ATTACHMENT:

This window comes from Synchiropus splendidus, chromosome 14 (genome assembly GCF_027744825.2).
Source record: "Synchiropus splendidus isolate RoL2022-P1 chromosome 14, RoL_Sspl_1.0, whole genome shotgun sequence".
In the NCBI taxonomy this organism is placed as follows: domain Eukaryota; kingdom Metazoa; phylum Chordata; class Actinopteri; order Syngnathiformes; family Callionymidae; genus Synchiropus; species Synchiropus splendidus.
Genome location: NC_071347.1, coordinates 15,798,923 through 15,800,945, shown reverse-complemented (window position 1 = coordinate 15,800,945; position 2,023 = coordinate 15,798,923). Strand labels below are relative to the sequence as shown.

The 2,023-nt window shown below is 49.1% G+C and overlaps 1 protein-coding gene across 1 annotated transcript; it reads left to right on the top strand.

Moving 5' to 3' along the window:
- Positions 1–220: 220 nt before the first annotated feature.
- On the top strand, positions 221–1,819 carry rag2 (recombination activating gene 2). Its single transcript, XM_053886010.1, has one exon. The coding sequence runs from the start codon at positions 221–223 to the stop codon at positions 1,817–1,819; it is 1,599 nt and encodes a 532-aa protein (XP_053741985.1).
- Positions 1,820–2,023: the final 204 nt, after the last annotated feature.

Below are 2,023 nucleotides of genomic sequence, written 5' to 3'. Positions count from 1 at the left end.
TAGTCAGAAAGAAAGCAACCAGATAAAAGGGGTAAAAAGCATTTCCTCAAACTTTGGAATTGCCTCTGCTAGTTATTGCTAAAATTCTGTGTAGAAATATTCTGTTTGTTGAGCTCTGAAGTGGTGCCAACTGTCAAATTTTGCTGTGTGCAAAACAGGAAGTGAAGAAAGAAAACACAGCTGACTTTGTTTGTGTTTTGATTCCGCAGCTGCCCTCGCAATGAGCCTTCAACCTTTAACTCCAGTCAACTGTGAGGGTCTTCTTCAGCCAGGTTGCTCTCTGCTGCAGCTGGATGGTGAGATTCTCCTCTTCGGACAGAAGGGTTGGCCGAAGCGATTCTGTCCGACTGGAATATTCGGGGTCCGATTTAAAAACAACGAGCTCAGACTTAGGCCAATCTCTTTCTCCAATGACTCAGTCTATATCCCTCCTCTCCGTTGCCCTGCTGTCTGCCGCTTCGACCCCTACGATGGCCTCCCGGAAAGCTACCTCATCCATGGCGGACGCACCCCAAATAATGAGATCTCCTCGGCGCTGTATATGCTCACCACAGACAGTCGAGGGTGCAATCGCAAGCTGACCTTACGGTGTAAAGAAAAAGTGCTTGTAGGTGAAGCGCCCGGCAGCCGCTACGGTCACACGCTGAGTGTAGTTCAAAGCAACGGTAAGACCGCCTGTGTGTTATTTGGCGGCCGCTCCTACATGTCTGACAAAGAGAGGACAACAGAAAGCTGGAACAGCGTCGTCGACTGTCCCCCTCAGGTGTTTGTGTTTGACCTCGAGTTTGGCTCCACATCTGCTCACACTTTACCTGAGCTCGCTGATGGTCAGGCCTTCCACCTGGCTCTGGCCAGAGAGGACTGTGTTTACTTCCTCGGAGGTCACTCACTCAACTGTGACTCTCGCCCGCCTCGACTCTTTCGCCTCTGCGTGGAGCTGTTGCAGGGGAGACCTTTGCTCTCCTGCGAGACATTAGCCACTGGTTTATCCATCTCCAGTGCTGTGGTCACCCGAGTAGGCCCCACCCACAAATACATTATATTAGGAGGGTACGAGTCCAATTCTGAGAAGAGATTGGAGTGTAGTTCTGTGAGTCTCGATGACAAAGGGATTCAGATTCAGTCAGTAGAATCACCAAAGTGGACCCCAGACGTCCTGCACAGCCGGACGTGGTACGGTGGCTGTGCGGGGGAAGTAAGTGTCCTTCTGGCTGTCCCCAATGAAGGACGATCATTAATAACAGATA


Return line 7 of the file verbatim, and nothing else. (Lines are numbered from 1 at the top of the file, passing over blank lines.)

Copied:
- Positions 1–220: 220 nt before the first annotated feature.